Expanding the Nude SCID/CID Phenotype Associated with FOXN1 Homozygous, Compound Heterozygous, or Heterozygous Mutations.
Giardino G., Sharapova SO., Ciznar P., Dhalla F., Maragliano L., Radha Rama Devi A., Islamoglu C., Ikinciogullari A., Haskologlu S., Dogu F., Hanna-Wakim R., Dbaibo G., Chou J., Cirillo E., Borzacchiello C., Kreins AY., Worth A., Rota IA., Marques JG., Sayitoglu M., Firtina S., Mahdi M., Geha R., Neven B., Sousa AE., Benfenati F., Hollander GA., Davies EG., Pignata C.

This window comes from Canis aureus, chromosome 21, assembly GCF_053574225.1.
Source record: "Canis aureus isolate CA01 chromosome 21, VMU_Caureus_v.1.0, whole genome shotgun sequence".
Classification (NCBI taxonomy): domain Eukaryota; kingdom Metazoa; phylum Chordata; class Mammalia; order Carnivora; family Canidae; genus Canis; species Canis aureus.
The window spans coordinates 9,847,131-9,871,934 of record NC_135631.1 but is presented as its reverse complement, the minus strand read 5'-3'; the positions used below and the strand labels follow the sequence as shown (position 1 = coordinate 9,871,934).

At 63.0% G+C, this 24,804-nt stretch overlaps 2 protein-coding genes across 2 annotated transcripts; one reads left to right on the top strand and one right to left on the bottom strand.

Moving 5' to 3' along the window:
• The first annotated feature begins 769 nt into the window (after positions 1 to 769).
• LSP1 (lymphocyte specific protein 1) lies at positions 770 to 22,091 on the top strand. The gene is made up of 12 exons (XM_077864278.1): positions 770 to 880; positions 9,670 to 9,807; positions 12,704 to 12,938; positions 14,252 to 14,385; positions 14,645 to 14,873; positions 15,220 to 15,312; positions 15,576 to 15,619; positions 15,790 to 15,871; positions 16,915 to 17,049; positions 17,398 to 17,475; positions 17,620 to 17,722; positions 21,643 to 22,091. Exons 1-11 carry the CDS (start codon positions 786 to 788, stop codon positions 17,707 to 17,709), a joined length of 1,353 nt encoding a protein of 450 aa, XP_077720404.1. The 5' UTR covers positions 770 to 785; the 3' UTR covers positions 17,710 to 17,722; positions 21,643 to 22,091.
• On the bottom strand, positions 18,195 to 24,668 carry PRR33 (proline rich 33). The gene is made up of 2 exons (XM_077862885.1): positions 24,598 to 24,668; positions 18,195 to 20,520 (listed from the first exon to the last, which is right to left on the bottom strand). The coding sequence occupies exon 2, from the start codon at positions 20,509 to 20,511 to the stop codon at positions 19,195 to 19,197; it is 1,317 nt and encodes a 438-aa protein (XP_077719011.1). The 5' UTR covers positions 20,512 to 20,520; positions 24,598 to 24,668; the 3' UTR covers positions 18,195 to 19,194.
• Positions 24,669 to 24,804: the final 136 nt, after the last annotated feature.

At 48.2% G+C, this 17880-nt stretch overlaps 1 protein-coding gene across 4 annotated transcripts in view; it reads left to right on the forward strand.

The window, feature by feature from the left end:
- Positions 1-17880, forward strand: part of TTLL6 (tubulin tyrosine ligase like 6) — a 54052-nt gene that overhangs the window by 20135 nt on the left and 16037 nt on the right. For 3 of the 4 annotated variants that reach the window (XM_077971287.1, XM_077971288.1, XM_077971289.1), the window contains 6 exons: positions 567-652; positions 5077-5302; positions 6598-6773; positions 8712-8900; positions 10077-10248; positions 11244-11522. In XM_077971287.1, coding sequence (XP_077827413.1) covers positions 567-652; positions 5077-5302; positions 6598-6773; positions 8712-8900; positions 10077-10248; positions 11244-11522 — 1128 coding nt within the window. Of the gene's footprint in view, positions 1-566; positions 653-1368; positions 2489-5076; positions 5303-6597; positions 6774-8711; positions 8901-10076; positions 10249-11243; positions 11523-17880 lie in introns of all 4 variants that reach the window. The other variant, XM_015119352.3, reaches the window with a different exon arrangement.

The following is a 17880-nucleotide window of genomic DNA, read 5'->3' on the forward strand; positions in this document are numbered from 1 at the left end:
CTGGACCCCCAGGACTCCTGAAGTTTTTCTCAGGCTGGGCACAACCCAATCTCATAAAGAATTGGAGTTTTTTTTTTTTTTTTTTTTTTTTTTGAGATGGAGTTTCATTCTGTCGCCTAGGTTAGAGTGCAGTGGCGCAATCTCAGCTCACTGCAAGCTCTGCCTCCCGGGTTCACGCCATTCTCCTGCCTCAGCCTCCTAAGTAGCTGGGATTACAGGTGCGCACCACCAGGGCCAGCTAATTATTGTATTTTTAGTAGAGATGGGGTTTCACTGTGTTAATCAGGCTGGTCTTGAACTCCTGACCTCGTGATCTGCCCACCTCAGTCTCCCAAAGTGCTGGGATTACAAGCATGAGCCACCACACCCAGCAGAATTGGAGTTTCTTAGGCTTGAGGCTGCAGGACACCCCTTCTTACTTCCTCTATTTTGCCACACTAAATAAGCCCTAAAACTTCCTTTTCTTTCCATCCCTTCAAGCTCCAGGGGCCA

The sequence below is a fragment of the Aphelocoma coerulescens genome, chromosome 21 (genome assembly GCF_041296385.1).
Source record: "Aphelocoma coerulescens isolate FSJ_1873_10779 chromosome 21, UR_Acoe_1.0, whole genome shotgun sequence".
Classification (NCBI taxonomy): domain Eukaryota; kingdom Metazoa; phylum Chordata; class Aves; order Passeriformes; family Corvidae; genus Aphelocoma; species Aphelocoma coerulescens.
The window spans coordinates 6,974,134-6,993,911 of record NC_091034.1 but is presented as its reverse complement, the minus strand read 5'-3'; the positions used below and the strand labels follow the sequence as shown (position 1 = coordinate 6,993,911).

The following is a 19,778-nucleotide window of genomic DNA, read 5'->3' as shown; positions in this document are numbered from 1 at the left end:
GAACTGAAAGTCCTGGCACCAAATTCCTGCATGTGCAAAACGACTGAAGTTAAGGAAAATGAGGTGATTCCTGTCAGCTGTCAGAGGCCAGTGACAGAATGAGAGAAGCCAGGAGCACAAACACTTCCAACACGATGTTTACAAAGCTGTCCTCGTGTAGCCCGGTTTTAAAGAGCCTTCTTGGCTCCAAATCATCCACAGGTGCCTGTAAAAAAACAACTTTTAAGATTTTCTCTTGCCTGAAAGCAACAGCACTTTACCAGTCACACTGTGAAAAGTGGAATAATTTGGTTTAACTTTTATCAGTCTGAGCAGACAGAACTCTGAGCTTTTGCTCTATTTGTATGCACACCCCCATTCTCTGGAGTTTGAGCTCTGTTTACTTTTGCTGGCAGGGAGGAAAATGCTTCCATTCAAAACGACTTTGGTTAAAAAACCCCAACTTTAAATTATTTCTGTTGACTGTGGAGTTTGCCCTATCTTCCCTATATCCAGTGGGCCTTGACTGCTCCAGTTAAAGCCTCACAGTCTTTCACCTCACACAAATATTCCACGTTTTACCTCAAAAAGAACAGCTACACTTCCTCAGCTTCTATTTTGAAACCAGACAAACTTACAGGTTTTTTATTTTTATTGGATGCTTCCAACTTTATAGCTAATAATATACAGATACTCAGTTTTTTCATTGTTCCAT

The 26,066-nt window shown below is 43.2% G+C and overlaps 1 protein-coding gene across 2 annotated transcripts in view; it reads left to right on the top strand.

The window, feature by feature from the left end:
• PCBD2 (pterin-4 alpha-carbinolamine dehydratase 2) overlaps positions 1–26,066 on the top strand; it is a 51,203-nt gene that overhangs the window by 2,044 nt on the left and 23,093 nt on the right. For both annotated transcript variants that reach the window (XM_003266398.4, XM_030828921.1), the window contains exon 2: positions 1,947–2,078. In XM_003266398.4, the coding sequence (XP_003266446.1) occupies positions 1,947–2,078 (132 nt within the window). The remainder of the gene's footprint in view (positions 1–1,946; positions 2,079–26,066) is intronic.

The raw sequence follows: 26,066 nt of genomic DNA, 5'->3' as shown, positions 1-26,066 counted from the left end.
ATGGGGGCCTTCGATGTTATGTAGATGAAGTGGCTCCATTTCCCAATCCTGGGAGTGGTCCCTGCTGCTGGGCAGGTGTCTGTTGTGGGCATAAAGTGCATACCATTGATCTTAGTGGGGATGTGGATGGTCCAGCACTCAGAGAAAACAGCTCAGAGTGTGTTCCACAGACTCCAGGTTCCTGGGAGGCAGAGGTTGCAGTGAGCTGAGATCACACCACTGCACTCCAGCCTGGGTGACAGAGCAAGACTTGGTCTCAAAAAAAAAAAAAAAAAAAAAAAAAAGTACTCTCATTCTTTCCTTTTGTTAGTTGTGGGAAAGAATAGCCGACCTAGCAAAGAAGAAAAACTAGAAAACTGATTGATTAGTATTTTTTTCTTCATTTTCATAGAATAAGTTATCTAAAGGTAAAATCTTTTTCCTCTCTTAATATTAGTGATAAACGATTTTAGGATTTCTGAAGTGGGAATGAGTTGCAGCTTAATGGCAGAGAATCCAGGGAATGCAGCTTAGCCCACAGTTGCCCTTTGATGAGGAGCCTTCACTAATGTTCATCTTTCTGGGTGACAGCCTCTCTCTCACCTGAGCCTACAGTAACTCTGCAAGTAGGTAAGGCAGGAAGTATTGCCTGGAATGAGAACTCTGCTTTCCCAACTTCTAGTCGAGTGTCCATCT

Human nude SCID is a rare autosomal recessive inborn error of immunity (IEI) characterized by congenital athymia, alopecia, and nail dystrophy. Few cases have been reported to date. However, the recent introduction of newborn screening for IEIs and high-throughput sequencing has led to the identification of novel and atypical cases. Moreover, immunological alterations have been recently described in patients carrying heterozygous mutations. The aim of this paper is to describe the extended phenotype associated with FOXN1 homozygous, compound heterozygous, or heterozygous mutations. We collected clinical and laboratory information of a cohort of 11 homozygous, 2 compound heterozygous, and 5 heterozygous patients with recurrent severe infections. All, except one heterozygous patient, had signs of CID or SCID. Nail dystrophy and alopecia, that represent the hallmarks of the syndrome, were not always present, while almost 50% of the patients developed Omenn syndrome. One patient with hypomorphic compound heterozygous mutations had a late-onset atypical phenotype. A SCID-like phenotype was observed in 4 heterozygous patients coming from the same family. A spectrum of clinical manifestations may be associated with different mutations. The severity of the clinical phenotype likely depends on the amount of residual activity of the gene product, as previously observed for other SCID-related genes. The severity of the manifestations in this heterozygous family may suggest a mechanism of negative dominance of the specific mutation or the presence of additional mutations in noncoding regions.